Christopher has been accused by his neighbor of killing Wellington (her dog). Unable to tell a lie Christopher tells her he did not do it. Police are summoned and when the officer tries to put a hand on Christopher he panics and lashes out ending up at the police station accused of attacking the police officer. His father has to go there in order to explain and pick up his son.

Christopher lives with his father who is presumably widowed. In order to clear his name, Christopher sets out to find the dog’s killer using pure logic. He begins by interviewing various neighbors (something he is not comfortable with). Along the way he discovers that his father has betrayed him in a number of ways while trying to overly protect him. A large part of the second act deals with the reconciliation between the two. In the end he is able to solve the crime, pass his A-Level math exam (through the encouragement of his mentor), travel with his pet rat, Toby, from his home in Swindon to London and write a book that later his school turns into a play Not bad for someone who takes life completely literally.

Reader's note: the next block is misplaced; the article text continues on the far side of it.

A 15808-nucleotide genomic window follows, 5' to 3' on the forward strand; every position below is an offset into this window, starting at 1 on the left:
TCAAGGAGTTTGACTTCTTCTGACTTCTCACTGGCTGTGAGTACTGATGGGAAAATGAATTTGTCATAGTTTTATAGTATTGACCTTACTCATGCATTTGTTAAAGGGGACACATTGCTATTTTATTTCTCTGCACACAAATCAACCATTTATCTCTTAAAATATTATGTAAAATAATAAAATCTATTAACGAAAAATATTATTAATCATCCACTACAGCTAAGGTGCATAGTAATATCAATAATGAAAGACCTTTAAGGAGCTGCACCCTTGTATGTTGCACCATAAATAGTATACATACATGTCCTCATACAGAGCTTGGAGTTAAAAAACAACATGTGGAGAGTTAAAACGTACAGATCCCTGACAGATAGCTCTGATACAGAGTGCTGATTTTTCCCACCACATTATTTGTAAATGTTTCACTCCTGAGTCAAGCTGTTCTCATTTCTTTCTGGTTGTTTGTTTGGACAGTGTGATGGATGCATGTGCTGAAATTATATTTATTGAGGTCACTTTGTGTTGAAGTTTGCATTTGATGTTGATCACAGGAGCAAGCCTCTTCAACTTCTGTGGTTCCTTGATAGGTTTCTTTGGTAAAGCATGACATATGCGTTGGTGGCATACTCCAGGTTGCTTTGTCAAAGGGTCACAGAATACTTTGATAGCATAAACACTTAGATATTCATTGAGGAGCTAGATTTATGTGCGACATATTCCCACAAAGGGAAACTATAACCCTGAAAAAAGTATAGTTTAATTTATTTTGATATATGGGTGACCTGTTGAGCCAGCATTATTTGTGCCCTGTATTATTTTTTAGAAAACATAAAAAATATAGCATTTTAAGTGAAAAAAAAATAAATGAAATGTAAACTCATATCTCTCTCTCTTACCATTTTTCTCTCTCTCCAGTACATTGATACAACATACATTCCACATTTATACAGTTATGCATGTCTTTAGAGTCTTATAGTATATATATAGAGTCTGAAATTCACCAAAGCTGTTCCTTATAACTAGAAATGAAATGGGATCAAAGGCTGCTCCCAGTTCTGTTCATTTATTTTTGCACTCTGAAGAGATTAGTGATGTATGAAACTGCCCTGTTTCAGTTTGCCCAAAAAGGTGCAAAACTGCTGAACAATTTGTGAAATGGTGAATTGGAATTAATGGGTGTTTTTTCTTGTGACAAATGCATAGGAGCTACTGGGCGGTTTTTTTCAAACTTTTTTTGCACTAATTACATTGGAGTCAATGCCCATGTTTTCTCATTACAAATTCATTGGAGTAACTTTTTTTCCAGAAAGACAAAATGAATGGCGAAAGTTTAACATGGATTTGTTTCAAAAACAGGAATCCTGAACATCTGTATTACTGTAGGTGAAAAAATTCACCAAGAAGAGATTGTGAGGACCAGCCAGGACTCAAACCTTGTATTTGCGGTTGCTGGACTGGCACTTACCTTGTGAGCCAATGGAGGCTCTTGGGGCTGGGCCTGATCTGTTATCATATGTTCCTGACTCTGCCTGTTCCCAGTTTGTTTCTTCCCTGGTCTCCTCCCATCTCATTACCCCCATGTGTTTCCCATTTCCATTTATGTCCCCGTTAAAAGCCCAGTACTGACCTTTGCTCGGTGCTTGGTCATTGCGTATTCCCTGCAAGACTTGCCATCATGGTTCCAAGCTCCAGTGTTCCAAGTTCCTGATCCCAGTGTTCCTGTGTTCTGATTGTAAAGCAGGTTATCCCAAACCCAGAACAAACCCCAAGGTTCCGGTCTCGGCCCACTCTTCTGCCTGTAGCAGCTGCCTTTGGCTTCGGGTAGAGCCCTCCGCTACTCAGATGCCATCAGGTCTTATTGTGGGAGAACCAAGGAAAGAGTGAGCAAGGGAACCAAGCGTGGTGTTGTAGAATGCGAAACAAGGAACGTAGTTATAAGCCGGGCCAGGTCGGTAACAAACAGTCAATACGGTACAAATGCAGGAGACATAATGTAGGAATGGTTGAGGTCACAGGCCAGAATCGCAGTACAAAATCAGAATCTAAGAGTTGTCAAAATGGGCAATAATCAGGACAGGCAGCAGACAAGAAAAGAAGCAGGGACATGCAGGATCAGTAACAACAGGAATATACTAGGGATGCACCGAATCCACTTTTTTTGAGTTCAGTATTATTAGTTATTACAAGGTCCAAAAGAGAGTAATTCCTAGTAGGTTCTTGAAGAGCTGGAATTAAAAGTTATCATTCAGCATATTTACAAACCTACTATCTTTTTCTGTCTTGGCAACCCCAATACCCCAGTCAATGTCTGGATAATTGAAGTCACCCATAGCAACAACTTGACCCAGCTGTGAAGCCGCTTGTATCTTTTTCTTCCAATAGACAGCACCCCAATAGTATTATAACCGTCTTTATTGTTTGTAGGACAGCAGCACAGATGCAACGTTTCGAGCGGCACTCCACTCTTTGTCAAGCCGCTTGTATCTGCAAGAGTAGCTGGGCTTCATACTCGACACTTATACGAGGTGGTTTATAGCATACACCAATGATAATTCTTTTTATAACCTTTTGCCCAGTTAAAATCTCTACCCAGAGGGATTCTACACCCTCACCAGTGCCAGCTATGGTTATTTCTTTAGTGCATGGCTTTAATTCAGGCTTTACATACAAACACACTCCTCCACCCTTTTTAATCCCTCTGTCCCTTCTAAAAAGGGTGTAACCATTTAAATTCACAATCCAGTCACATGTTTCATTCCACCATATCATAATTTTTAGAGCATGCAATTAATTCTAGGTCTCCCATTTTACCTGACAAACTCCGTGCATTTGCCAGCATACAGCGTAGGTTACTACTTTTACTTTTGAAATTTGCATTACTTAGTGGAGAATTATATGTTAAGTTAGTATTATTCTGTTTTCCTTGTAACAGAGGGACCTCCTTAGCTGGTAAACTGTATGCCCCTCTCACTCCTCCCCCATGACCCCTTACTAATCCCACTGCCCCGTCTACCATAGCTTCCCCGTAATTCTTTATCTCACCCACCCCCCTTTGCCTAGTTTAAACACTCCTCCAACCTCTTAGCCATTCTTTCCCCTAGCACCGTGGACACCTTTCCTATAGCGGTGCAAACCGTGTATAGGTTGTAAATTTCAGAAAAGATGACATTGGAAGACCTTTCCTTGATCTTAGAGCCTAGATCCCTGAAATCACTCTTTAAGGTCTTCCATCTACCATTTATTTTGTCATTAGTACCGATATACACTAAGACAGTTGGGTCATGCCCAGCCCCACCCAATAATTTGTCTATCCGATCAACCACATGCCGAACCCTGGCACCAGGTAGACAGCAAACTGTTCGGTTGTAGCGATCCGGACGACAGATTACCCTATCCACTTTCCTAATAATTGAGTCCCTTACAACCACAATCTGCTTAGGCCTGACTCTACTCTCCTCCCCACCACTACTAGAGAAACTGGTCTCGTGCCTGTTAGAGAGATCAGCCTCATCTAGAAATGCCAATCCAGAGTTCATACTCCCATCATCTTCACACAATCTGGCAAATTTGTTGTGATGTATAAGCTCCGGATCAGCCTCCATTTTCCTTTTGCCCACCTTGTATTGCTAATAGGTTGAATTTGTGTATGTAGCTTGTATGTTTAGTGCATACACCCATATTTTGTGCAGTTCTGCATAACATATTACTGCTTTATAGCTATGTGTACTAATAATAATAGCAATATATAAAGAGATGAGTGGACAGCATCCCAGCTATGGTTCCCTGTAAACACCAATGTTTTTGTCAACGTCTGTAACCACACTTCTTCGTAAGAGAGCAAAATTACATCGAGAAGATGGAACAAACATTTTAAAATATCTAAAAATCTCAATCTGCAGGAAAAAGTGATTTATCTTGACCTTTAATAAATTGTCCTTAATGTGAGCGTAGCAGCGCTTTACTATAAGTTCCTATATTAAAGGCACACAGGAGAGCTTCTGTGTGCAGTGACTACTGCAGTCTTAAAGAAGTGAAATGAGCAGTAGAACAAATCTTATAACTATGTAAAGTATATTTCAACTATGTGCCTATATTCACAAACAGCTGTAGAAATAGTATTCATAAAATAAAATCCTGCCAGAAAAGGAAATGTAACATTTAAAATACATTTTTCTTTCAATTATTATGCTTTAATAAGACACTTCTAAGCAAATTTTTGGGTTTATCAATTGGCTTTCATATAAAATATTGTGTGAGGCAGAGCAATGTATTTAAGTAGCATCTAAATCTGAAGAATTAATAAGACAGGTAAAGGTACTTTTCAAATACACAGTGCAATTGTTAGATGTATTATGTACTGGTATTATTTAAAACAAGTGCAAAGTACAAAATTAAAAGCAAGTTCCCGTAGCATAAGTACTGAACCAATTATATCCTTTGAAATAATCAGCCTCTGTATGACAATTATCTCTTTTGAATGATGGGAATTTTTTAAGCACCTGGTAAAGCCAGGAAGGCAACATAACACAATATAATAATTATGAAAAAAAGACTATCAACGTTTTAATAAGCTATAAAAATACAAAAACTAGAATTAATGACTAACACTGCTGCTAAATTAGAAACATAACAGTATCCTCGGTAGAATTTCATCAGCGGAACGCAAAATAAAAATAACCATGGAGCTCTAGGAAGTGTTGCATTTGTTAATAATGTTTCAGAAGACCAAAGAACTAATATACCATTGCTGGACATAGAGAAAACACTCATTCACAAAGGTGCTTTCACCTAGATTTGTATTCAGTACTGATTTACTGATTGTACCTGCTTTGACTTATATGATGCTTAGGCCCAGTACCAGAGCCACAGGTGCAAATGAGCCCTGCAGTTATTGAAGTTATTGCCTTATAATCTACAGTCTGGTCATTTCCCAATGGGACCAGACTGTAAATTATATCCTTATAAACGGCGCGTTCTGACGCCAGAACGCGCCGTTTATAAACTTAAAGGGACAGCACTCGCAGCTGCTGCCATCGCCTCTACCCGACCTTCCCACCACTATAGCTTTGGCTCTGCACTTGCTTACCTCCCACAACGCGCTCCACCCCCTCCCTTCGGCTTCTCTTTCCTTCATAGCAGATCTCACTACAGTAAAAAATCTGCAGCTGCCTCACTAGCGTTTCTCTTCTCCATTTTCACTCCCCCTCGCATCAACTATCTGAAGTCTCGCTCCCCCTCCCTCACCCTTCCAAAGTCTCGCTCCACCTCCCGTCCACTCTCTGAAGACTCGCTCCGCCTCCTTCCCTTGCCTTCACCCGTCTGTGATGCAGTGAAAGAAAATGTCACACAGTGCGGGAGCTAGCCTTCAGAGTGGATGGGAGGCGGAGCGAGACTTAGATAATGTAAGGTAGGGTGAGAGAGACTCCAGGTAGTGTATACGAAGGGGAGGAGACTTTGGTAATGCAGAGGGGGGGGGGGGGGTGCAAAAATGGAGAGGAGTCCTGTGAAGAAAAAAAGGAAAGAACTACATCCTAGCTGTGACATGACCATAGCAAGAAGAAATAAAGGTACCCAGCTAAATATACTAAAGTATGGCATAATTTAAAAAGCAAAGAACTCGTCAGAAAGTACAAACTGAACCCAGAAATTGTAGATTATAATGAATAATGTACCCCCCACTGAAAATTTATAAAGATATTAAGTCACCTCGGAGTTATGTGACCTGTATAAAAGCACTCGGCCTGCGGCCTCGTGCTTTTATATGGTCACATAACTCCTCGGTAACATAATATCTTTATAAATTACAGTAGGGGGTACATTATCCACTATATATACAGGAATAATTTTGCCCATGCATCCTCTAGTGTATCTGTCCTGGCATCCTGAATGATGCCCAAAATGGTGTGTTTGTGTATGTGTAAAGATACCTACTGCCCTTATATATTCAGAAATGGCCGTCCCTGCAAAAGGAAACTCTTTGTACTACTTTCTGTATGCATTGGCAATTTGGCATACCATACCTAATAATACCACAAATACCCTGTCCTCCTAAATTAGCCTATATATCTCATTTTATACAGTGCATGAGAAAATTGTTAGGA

The set serves as a sort of screen of Christopher’s inner mind as images, signs, words and math equations flash by at lightning speed while the speaker system is overworked to show the effect of what we consider general background noise has on his psyche.

The cast is quite up to speed for this production. Opening night had Christopher portrayed by Adam Langdon who will be sharing the role’s duties with Benjamin Wheelwright. To the uneducated eye Adam has the role well in hand as he portrays a young man of fifteen attempting to cope with the world on his terms while situations that the rest of us are able to filter out or ignore altogether become very real and overwhelming in Christopher mind.